There's one chance in forty-six thousand of falling into a subway drain. It's
an actuarial fact. In ALONG CAME POLLY -- written and directed by John
Hamburg, the writer of the side-splitting ZOOLANDER and MEET THE PARENTS --
Reuben Feffer (Ben Stiller) knows this tidbit of statistical knowledge and many
others. He's a risk assessment specialist at a big insurance company, and he
can and does calculate the odds of just about everything. After hearing his
explanation of the hazards of a bowl of nuts at a bar, I'm quite sure that
you'll never be tempted to munch on this free food again.
Being able to predict probabilities, however, doesn't prevent him from
suffering the downside of life's events. Reuben's day-old marriage to Lisa
Kramer (Debra Messing) hits the rocks before anyone could see it coming. Once
alone again, the ever cautious Reuben finds himself strangely attracted to his
exact opposite, Polly Prince (Jennifer Aniston), a free-spirit and a flake who
is one of the world's most clueless waitresses. Aniston, in a wonderfully
likeable and intriguing performance, crafts a completely original character.
If her character has a cinematic ancestor, it would be that of Annie Hall in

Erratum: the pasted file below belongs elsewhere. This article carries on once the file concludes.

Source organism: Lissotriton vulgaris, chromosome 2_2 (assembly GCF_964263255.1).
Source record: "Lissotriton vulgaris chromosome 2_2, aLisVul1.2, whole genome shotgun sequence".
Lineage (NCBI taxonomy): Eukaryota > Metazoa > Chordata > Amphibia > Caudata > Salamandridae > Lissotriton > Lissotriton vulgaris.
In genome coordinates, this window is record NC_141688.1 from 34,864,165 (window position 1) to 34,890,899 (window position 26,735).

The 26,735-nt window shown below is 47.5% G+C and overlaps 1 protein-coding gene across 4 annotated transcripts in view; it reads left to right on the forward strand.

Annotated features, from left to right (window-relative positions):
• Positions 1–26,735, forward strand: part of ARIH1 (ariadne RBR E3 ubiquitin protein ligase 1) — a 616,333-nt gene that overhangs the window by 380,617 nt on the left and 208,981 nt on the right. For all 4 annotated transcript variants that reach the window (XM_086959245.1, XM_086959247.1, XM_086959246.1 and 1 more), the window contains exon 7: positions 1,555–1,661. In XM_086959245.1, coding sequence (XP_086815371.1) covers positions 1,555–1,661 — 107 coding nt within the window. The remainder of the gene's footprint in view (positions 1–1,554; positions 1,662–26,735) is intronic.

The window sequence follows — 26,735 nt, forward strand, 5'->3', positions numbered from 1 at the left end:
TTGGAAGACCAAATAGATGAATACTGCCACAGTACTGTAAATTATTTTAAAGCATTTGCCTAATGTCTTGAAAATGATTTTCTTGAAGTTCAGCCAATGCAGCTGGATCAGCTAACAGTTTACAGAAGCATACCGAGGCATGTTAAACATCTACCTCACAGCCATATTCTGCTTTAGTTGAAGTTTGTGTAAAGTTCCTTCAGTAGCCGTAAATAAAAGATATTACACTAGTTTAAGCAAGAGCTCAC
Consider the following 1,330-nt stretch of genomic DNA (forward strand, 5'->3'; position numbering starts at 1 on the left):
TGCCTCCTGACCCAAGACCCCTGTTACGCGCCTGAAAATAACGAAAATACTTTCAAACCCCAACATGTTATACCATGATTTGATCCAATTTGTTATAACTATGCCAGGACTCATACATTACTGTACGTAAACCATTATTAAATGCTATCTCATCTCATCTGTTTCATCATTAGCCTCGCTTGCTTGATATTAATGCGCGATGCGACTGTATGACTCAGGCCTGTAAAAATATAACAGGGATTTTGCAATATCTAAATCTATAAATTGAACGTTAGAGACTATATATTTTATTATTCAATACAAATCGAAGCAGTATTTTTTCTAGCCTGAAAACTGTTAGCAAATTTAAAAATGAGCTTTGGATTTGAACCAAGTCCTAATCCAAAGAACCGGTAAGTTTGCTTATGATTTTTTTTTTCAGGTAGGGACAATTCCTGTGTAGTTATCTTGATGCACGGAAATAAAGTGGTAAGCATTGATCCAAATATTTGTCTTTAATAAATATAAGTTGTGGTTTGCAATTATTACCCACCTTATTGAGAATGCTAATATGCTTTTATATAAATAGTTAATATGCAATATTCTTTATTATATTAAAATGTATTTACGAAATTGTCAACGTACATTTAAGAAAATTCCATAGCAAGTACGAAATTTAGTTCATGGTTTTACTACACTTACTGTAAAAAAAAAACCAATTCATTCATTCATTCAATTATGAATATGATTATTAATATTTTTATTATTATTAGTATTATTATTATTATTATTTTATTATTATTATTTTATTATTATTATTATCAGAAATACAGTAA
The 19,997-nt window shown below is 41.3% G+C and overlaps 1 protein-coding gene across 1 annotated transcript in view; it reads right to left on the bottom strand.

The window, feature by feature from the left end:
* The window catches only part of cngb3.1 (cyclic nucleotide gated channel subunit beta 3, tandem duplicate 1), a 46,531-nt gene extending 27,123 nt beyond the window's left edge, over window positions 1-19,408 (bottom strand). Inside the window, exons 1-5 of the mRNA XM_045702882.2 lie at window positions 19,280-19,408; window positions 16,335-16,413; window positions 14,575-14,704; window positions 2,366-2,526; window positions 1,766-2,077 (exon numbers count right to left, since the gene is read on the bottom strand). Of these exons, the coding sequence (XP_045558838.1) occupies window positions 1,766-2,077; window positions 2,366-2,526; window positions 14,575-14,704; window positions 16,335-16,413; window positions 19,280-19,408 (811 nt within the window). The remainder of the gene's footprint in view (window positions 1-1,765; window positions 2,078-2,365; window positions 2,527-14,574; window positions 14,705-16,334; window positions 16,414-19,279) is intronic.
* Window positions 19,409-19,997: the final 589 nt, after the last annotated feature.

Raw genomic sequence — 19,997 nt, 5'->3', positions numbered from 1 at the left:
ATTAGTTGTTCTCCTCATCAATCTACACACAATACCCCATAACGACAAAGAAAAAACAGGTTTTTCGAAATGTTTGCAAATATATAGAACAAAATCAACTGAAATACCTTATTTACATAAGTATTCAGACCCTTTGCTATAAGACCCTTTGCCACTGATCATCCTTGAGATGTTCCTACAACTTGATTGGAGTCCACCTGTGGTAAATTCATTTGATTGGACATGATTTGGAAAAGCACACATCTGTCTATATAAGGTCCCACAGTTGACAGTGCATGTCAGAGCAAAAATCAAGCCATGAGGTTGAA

Woody Allen's classic screwball comedy.
ALONG CAME POLLY is no classic-to-be, not even close, but it is a perfect
picture for the dog days of January when the new pickings are slim. A fun
film, it provides more than the requisite number of good laughs and has several
memorable and endearing characters. In addition to the acting by the two
leads, other nice pieces of work are turned in by Philip Seymour Hoffman as the
once famous child star of CROCODILE TEARS, Hank Azaria as a French nudist with
a bad accent to die for, Alec Baldwin as Reuben's touch-happy slime ball of a
boss, and Bryan Brown as a foolishly death defying CEO who needs an insurance
recommendation from Reuben.
The movie loves physical comedy, as in the scene when Reuben confronts the lack
of toilet paper at a messy moment, but the script knows just when to back off.
One of the story's best on-going gags involves Polly's pet ferret. Since this
lovable weasel is blind, it has a hilarious propensity to run into things at
The story is filled with comedic moments that you haven't seen before,
including a pillow liberation episode and one that coins the term "sharting" --
don't ask, I won't tell you. When the laughs are long gone, the characters
will stay with you, especially Polly. She's a real one of a kind whom you'll
be glad you met.
ALONG CAME POLLY runs a breezy 1:30. The film is rated PG-13 for "sexual
content, language, crude humor and some drug references" and would be
acceptable for kids around 12 and up.
My son Jeffrey, age 14, gave it ***, saying that it was a funny, sweet comedy.
He found Stiller's character especially interesting.
Copyright © 2004 Steve Rhodes